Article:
In their longstanding and misbegotten mission to control the population as well as crush any institutions that might subvert the people’s loyalty to The State (i.e., family and religion), the Chinese Communist Party imposed upon their subjects an often brutally enforced one-child policy back in 1980 that have made female infanticide and forced abortions and sterilizations a part of everyday life in China. The widely-abhorred policy is the subject of a lot of open public disgruntlement, and as part of a series of, ahem, “reforms” the Communist Party is currently occupied with implementing, the ruling class announced earlier this fall that they would be easing up somewhat on the policy’s restrictions — which they have now formally done, via Reuters:
China formally approved on Saturday easing its decades-long one-child policy and the abolition of a controversial labor camp system, the official Xinhua news agency reported. …
Under the new policy, couples will be allowed to have two children if one of the parents is an only child. Previously, a couple could generally only have a second child if both parents were only children.
The plan was envisioned by the government about five years ago, with officials worried that the strict controls were undermining economic growth and contributing to a rapidly ageing population China had no hope of supporting financially.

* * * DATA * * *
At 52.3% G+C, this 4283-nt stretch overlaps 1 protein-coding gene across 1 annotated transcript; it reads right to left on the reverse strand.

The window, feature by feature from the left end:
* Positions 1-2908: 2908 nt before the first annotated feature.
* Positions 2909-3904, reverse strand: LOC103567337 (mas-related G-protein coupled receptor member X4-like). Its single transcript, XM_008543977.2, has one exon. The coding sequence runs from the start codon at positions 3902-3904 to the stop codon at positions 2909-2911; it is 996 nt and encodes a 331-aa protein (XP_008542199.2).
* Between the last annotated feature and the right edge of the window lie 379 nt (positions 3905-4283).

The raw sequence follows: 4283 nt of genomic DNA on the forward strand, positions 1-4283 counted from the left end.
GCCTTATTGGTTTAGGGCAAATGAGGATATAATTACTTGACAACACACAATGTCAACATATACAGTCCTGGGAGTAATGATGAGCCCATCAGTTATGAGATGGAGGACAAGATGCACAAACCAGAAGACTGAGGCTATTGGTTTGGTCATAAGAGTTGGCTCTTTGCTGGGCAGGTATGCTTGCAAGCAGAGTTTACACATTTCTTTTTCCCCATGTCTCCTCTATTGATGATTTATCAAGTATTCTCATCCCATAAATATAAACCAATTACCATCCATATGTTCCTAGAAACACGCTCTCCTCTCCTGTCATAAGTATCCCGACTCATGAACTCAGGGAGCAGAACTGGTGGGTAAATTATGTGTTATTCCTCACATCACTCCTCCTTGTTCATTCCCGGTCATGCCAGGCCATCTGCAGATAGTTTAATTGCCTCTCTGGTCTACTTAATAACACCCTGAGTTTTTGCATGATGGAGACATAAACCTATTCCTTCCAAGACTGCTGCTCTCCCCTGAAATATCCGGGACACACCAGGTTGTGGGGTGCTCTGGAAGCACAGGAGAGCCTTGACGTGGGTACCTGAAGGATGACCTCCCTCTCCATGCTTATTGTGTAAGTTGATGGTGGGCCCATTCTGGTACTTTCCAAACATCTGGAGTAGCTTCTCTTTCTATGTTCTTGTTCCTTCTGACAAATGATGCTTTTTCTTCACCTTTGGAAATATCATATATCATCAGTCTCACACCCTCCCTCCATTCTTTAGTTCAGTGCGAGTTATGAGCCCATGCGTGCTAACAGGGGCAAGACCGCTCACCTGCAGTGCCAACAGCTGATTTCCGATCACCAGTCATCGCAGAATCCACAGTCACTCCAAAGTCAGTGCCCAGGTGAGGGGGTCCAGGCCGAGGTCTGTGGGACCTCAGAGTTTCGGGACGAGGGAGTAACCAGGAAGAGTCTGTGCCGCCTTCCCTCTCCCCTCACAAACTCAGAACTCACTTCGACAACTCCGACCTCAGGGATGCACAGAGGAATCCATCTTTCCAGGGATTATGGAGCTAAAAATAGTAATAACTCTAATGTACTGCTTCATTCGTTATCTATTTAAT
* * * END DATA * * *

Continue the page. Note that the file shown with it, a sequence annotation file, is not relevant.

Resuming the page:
…Except that, in reality, this is only the tiniest adjustment being added to the list of standing exceptions, and one that will accomplish approximately nothing to solve that pesky problem of a “rapidly ageing population” that China has “no hope of supporting financially.” As Nicholas Eberstadt explained last month at the WSJ after news of the change first leaked, the minor change won’t help with the incoming demographic crash:
The day after the new birth directives were announced, the Chinese state news agency Xinhua ran the headline “Birth policy changes are no big deal.” Beijing did not significantly “reform” population control. Rather, it just reaffirmed its coercive program with one minor and relatively insignificant change.
But why? China today faces staggering demographic problems, including a shrinking pool of working-age men and women and a rapidly aging population that will slow economic growth, perhaps severely. The traditional family structure will be tested by, among other things, a growing army of unmarriageable men, a consequence of rampant sex-selective abortion in the One Child era. To the extent that the policy has “succeeded,” it has made each of these demographic problems more acute.
Yet even if Beijing repudiated all forms of population control tomorrow, these problems would persist for the generation to come. Practically everyone who will be in the Chinese workforce in 2030, or the Chinese marriage market in 2035, has already been born under the current restrictions. No variations in population policy today can change this part of the country’s future.
With a population of over 1.3 billion people, they’ve dug themselves into quite the demographic hole — and it isn’t at all clear how they’re going to manage to climb back out of it.